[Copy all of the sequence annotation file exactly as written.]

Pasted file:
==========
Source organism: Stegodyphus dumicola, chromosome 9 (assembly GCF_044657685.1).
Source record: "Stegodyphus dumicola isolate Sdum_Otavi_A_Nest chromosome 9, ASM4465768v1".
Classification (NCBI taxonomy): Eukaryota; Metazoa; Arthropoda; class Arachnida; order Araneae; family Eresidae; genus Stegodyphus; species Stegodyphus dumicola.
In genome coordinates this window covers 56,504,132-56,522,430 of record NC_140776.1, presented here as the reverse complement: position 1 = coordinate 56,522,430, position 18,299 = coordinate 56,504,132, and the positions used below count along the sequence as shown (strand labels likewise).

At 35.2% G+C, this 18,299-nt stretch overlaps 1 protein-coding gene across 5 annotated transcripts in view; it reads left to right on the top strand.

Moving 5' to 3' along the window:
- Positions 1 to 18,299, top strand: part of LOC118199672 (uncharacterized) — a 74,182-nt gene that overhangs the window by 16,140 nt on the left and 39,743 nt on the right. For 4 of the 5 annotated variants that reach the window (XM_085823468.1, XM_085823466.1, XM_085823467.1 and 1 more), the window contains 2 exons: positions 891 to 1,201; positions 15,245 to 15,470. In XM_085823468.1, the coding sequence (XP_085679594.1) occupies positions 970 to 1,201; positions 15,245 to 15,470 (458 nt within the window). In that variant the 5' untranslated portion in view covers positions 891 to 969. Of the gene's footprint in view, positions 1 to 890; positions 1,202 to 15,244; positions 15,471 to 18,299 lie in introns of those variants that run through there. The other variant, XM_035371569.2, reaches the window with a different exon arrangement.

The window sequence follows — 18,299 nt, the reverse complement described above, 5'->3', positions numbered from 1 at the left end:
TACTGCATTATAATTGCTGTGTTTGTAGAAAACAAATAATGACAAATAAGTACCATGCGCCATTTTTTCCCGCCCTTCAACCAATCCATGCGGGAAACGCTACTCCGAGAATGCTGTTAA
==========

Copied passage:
Source organism: Stegodyphus dumicola, chromosome 9 (assembly GCF_044657685.1).
Source record: "Stegodyphus dumicola isolate Sdum_Otavi_A_Nest chromosome 9, ASM4465768v1".
Classification (NCBI taxonomy): Eukaryota; Metazoa; Arthropoda; class Arachnida; order Araneae; family Eresidae; genus Stegodyphus; species Stegodyphus dumicola.
In genome coordinates this window covers 56,504,132-56,522,430 of record NC_140776.1, presented here as the reverse complement: position 1 = coordinate 56,522,430, position 18,299 = coordinate 56,504,132, and the positions used below count along the sequence as shown (strand labels likewise).

At 35.2% G+C, this 18,299-nt stretch overlaps 1 protein-coding gene across 5 annotated transcripts in view; it reads left to right on the top strand.

Moving 5' to 3' along the window:
- Positions 1 to 18,299, top strand: part of LOC118199672 (uncharacterized) — a 74,182-nt gene that overhangs the window by 16,140 nt on the left and 39,743 nt on the right. For 4 of the 5 annotated variants that reach the window (XM_085823468.1, XM_085823466.1, XM_085823467.1 and 1 more), the window contains 2 exons: positions 891 to 1,201; positions 15,245 to 15,470. In XM_085823468.1, the coding sequence (XP_085679594.1) occupies positions 970 to 1,201; positions 15,245 to 15,470 (458 nt within the window). In that variant the 5' untranslated portion in view covers positions 891 to 969. Of the gene's footprint in view, positions 1 to 890; positions 1,202 to 15,244; positions 15,471 to 18,299 lie in introns of those variants that run through there. The other variant, XM_035371569.2, reaches the window with a different exon arrangement.

The window sequence follows — 18,299 nt, the reverse complement described above, 5'->3', positions numbered from 1 at the left end:
TACTGCATTATAATTGCTGTGTTTGTAGAAAACAAATAATGACAAATAAGTACCATGCGCCATTTTTTCCCGCCCTTCAACCAATCCATGCGGGAAACGCTACTCCGAGAATGCTGTTAA